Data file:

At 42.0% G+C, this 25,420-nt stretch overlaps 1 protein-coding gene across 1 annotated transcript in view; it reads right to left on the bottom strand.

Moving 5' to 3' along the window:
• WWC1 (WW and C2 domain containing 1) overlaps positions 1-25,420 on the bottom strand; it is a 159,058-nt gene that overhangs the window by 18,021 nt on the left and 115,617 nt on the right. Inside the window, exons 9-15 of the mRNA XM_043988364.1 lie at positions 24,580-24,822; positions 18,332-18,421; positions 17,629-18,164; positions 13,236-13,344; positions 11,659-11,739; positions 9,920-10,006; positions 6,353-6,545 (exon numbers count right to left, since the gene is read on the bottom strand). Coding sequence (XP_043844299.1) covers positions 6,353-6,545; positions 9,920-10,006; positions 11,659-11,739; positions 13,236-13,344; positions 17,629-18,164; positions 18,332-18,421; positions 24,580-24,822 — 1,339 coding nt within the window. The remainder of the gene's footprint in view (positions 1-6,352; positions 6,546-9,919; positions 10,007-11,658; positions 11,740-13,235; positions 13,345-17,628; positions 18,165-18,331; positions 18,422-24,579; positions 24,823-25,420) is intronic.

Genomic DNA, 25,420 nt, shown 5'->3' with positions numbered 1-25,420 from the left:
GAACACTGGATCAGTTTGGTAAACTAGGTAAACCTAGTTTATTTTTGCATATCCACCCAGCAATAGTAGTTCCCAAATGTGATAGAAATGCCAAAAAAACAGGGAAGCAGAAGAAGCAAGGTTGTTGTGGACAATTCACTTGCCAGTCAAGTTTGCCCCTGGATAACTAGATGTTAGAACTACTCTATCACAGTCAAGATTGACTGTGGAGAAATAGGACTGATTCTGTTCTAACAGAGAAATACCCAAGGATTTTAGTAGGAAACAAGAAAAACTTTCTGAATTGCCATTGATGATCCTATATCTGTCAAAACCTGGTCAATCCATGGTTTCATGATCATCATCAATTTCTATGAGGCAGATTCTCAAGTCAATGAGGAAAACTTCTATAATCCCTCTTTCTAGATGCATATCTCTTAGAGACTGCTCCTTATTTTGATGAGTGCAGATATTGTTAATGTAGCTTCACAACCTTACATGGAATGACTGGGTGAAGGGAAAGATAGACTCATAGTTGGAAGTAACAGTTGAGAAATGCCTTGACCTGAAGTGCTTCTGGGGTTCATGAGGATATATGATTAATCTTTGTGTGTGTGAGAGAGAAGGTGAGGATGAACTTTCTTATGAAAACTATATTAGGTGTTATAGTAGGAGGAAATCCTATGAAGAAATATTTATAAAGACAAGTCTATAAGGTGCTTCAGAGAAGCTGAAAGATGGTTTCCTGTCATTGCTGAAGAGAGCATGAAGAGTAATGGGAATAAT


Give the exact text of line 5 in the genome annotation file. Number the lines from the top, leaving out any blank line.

GAACACTGGATCAGTTTGGTAAACTAGGTAAACCTAGTTTATTTTTGCATATCCACCCAGCAATAGTAGTTCCCAAATGTGATAGAAATGCCAAAAAAACAGGGAAGCAGAAGAAGCAAGGTTGTTGTGGACAATTCACTTGCCAGTCAAGTTTGCCCCTGGATAACTAGATGTTAGAACTACTCTATCACAGTCAAGATTGACTGTGGAGAAATAGGACTGATTCTGTTCTAACAGAGAAATACCCAAGGATTTTAGTAGGAAACAAGAAAAACTTTCTGAATTGCCATTGATGATCCTATATCTGTCAAAACCTGGTCAATCCATGGTTTCATGATCATCATCAATTTCTATGAGGCAGATTCTCAAGTCAATGAGGAAAACTTCTATAATCCCTCTTTCTAGATGCATATCTCTTAGAGACTGCTCCTTATTTTGATGAGTGCAGATATTGTTAATGTAGCTTCACAACCTTACATGGAATGACTGGGTGAAGGGAAAGATAGACTCATAGTTGGAAGTAACAGTTGAGAAATGCCTTGACCTGAAGTGCTTCTGGGGTTCATGAGGATATATGATTAATCTTTGTGTGTGTGAGAGAGAAGGTGAGGATGAACTTTCTTATGAAAACTATATTAGGTGTTATAGTAGGAGGAAATCCTATGAAGAAATATTTATAAAGACAAGTCTATAAGGTGCTTCAGAGAAGCTGAAAGATGGTTTCCTGTCATTGCTGAAGAGAGCATGAAGAGTAATGGGAATAAT